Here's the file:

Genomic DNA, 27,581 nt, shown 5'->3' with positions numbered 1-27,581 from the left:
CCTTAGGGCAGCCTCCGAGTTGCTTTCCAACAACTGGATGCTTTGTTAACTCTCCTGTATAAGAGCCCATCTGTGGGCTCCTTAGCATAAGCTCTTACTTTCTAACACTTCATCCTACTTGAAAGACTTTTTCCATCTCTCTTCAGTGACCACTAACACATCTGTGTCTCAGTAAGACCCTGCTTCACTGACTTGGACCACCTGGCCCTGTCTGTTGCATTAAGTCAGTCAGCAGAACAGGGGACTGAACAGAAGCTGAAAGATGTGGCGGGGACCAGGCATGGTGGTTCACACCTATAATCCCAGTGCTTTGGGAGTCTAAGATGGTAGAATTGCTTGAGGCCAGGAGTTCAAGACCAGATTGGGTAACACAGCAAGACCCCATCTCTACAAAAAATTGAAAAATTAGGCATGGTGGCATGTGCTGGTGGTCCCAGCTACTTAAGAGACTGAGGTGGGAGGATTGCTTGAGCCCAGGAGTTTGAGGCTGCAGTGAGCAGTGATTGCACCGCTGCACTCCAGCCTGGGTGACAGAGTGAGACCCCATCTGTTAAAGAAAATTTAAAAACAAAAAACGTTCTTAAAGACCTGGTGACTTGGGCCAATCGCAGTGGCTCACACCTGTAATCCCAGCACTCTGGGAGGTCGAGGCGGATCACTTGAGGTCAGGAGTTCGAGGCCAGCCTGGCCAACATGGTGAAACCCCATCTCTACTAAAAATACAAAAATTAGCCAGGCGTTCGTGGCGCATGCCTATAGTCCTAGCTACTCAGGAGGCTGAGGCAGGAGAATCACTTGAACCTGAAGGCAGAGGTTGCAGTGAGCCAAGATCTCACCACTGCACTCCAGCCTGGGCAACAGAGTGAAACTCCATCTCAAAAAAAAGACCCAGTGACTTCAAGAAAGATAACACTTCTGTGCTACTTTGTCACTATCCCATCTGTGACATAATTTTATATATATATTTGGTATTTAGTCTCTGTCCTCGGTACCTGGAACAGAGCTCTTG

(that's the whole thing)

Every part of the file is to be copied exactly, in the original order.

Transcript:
Genomic DNA, 27,581 nt, shown 5'->3' with positions numbered 1-27,581 from the left:
CCTTAGGGCAGCCTCCGAGTTGCTTTCCAACAACTGGATGCTTTGTTAACTCTCCTGTATAAGAGCCCATCTGTGGGCTCCTTAGCATAAGCTCTTACTTTCTAACACTTCATCCTACTTGAAAGACTTTTTCCATCTCTCTTCAGTGACCACTAACACATCTGTGTCTCAGTAAGACCCTGCTTCACTGACTTGGACCACCTGGCCCTGTCTGTTGCATTAAGTCAGTCAGCAGAACAGGGGACTGAACAGAAGCTGAAAGATGTGGCGGGGACCAGGCATGGTGGTTCACACCTATAATCCCAGTGCTTTGGGAGTCTAAGATGGTAGAATTGCTTGAGGCCAGGAGTTCAAGACCAGATTGGGTAACACAGCAAGACCCCATCTCTACAAAAAATTGAAAAATTAGGCATGGTGGCATGTGCTGGTGGTCCCAGCTACTTAAGAGACTGAGGTGGGAGGATTGCTTGAGCCCAGGAGTTTGAGGCTGCAGTGAGCAGTGATTGCACCGCTGCACTCCAGCCTGGGTGACAGAGTGAGACCCCATCTGTTAAAGAAAATTTAAAAACAAAAAACGTTCTTAAAGACCTGGTGACTTGGGCCAATCGCAGTGGCTCACACCTGTAATCCCAGCACTCTGGGAGGTCGAGGCGGATCACTTGAGGTCAGGAGTTCGAGGCCAGCCTGGCCAACATGGTGAAACCCCATCTCTACTAAAAATACAAAAATTAGCCAGGCGTTCGTGGCGCATGCCTATAGTCCTAGCTACTCAGGAGGCTGAGGCAGGAGAATCACTTGAACCTGAAGGCAGAGGTTGCAGTGAGCCAAGATCTCACCACTGCACTCCAGCCTGGGCAACAGAGTGAAACTCCATCTCAAAAAAAAGACCCAGTGACTTCAAGAAAGATAACACTTCTGTGCTACTTTGTCACTATCCCATCTGTGACATAATTTTATATATATATTTGGTATTTAGTCTCTGTCCTCGGTACCTGGAACAGAGCTCTTG